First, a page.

1 Answer | Add Yours
The real-life trial and events surrounding Grace Marks and the murders she was convicted for was such a mystery and fascination to many people during its day, and was left relatively unexplained and unsolved. Records of the events, along with other people's speculations, all hypothosized different possible scenarios, and no one really knew the truth of what happened. Margaret Atwood proposes one possible solution at the end of her book: multiple personalities, or, as it is is called now, Dissociative Identity Disorder. In this disorder, a person develops multiple personalities, and often, they are completely unaware of it. And depending on the situation that the person is facing, a different personality might surface. So, if they are in a stressful situation, their more aggressive and controlling side might take over. If they are in a situation where they are threatened, a hostile, strong personality might take over, one that is better equipped to protect them from harm. It is a very, very rare disorder, but it is real, and documented, and usually caused by trauma or intense stress.
Atwood seems to be implying that Grace had an alternate personality in the form of Mary, and it was Mary that took over for all of the unacceptable things that occurred; it was Mary who teased and flirted with the boys, possibly sleeping with them; it was Mary who committed the murders and manipulated McDermott into doing things. That is the implication Atwood makes. Now, whether or not Grace is faking Mary's personality, or if it is genuine is unclear. Grace is always weighing what she will say to the various doctors that she encounters; this indicates an admission of guilt perhaps. Or, it just indicates that she knows that what she says will determine her future. So, that is left up to the reader to argue.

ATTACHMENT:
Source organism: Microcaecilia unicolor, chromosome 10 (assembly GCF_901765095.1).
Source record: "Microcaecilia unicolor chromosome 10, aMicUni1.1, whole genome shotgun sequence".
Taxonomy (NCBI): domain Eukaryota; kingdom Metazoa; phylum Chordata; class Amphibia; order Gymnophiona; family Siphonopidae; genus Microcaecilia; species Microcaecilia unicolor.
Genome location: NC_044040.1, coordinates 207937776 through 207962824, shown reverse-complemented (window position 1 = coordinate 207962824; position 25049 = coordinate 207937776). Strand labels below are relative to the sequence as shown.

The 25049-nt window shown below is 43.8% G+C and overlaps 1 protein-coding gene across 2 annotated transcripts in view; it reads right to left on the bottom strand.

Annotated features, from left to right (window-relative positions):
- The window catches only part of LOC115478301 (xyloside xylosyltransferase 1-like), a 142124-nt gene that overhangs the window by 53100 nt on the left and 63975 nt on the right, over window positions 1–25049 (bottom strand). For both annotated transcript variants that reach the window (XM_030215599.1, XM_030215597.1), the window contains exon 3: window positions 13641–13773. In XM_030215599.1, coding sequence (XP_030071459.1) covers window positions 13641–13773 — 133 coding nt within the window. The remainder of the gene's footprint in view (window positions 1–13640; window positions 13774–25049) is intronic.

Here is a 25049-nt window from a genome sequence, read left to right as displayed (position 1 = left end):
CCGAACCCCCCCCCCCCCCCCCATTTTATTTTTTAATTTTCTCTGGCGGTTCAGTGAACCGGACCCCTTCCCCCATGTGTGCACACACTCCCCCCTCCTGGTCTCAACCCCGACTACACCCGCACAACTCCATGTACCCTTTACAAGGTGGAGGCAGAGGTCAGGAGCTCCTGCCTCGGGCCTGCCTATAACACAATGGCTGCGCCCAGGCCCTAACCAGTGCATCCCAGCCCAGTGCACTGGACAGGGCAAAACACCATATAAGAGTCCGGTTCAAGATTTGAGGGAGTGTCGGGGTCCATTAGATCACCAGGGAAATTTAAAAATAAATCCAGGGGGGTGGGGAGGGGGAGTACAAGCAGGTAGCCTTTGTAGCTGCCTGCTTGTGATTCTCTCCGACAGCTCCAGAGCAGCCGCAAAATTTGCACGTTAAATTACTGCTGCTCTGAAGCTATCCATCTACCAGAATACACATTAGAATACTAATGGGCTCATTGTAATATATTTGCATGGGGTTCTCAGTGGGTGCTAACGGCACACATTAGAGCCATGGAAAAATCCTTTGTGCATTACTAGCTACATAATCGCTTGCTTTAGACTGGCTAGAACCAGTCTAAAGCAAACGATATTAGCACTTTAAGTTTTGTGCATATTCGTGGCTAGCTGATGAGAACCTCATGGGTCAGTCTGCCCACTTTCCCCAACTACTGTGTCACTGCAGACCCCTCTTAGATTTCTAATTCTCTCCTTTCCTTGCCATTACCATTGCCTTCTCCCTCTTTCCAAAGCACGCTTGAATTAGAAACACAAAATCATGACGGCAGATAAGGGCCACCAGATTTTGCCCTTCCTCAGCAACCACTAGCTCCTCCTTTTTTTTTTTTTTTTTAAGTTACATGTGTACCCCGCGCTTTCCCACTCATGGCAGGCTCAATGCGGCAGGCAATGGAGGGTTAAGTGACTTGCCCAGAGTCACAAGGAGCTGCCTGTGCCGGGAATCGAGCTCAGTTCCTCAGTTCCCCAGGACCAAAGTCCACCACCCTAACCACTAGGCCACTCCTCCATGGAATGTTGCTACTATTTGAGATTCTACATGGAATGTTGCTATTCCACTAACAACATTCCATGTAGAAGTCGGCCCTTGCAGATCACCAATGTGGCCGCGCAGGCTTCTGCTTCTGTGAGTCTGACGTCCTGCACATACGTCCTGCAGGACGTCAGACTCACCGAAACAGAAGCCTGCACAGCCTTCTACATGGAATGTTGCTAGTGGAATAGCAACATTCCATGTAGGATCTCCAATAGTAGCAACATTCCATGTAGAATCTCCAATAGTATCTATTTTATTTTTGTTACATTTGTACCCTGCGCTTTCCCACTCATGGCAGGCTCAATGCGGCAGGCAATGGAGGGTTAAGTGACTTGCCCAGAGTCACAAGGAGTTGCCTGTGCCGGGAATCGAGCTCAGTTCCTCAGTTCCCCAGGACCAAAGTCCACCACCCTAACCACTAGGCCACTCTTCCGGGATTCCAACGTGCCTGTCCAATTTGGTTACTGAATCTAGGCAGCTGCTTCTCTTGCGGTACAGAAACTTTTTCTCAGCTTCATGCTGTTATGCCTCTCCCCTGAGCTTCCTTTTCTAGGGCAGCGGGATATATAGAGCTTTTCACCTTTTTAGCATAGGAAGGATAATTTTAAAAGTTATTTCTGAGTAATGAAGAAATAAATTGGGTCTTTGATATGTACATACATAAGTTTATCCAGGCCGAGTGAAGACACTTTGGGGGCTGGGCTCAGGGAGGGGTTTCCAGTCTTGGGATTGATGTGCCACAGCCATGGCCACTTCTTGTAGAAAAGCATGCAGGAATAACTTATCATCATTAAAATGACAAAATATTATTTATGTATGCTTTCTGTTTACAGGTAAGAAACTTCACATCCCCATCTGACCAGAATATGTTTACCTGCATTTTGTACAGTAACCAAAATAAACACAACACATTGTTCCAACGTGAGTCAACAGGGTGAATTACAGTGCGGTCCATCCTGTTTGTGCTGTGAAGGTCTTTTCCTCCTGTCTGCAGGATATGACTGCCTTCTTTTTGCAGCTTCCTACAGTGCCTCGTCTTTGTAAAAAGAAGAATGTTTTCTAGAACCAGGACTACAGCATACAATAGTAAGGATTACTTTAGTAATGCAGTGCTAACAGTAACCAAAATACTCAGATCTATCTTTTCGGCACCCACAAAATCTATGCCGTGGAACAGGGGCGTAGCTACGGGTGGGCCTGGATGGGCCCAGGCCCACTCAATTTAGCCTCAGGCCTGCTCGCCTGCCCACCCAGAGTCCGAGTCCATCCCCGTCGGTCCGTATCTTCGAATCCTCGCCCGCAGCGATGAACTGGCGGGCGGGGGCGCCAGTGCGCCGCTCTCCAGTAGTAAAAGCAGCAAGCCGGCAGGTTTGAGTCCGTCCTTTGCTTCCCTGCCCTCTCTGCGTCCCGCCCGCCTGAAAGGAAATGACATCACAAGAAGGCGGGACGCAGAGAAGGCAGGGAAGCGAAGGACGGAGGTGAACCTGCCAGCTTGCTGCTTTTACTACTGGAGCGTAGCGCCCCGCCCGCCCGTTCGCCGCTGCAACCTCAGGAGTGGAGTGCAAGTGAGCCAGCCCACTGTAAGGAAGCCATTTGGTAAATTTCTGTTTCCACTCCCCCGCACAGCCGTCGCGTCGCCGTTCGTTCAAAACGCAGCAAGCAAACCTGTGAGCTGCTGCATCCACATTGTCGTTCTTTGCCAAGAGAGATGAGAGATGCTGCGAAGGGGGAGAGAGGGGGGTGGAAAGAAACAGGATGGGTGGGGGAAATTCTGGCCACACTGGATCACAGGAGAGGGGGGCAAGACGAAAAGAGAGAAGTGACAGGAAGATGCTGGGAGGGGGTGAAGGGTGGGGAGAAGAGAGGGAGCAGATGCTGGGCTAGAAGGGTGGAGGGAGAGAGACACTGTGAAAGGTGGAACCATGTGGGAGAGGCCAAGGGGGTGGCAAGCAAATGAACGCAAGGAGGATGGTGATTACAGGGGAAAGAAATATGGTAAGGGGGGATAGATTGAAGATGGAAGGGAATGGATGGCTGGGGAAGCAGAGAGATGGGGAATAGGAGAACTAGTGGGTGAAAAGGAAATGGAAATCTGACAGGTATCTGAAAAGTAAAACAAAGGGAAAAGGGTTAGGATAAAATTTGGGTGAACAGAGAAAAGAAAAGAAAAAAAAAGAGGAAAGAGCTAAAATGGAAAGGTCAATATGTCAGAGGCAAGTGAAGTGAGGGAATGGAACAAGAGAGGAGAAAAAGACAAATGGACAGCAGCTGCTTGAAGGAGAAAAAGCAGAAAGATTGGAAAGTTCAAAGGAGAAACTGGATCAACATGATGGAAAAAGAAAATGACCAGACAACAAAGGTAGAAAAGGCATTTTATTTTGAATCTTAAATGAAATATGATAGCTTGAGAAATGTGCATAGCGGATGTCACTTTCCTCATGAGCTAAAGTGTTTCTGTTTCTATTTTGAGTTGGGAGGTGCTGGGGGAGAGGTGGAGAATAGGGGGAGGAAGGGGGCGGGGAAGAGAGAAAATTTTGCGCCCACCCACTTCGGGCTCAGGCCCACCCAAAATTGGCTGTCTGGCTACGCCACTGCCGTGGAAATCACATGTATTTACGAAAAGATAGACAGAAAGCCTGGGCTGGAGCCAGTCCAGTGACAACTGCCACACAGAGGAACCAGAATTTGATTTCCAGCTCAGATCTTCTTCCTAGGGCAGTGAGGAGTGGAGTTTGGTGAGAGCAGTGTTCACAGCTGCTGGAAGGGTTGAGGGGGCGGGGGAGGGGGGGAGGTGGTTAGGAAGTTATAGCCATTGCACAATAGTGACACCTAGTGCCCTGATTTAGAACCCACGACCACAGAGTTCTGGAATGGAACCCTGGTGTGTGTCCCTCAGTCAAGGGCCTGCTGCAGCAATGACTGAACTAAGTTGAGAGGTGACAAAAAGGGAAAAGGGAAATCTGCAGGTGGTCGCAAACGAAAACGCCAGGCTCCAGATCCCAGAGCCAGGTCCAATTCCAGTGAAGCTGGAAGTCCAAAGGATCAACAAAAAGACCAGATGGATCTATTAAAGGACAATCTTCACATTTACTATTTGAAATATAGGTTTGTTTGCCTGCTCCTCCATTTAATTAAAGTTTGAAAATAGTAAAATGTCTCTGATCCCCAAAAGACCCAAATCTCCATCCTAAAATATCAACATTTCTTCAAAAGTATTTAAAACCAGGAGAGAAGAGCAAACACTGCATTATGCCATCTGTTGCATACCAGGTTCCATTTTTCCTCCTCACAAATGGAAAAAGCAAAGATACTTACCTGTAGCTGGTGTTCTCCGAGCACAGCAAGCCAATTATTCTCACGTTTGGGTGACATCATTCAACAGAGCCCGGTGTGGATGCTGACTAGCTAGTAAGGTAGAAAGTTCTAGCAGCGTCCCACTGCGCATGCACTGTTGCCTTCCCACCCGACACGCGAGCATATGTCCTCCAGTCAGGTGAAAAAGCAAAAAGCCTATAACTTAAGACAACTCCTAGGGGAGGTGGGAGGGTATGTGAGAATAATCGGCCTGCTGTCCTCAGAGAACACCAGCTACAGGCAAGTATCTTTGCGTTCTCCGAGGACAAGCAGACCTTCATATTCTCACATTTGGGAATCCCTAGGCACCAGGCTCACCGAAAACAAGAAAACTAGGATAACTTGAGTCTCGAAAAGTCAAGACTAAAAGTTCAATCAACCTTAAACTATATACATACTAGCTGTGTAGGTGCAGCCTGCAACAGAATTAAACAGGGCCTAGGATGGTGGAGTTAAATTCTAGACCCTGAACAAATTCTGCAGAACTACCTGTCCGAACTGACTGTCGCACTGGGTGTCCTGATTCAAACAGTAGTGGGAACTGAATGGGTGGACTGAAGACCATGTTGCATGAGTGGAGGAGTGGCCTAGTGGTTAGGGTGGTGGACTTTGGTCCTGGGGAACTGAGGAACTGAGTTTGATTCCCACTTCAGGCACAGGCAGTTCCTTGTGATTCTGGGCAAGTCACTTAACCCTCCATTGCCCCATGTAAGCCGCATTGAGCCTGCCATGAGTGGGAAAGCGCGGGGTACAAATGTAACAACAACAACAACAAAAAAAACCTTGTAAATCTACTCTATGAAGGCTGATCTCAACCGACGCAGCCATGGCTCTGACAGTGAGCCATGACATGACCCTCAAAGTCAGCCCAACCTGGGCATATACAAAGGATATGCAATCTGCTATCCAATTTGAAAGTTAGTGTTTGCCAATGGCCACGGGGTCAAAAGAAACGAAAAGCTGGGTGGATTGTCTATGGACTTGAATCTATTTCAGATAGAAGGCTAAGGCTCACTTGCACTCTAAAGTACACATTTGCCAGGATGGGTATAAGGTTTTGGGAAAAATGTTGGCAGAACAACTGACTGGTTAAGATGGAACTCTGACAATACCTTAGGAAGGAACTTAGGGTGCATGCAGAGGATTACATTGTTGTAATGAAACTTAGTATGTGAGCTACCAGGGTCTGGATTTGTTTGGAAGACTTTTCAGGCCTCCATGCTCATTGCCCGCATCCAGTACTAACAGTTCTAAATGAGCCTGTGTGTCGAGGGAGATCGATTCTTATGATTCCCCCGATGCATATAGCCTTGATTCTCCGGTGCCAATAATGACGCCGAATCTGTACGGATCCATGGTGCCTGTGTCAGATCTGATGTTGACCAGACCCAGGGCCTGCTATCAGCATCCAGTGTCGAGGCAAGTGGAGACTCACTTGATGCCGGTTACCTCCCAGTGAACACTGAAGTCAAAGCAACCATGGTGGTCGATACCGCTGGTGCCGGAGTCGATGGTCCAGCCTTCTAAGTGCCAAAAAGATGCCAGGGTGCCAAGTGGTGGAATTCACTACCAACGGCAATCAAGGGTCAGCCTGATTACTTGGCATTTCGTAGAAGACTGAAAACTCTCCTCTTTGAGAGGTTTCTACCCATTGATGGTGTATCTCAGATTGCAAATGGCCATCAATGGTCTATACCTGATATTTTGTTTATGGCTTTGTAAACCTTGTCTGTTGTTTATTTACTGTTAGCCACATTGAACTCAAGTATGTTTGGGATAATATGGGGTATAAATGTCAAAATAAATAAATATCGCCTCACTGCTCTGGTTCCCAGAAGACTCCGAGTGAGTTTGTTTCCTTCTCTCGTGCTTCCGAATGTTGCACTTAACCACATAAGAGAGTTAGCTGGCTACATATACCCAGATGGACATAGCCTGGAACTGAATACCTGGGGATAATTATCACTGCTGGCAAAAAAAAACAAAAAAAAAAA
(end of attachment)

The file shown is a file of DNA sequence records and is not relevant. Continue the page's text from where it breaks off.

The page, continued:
The ending is believable if you give credence to Dissociative Identity Disorder, and the fact that one personality can take over and cause you to commit horrific crimes. It is satisfying in a certain fantastical way--it is a very dramatic, intense, and glamorized way to end the tale of Grace Marks. If the purpose of the book was to solve the mystery, Atwood did provide a possible explanation. If the purpose was to entertain, I think it certainly did that. If the purpose was to perplex and spark discussion and thoughts, I think it works on that level too.
I hope that those thoughts helped a bit; good luck!
We’ve answered 320,236 questions. We can answer yours, too.Ask a question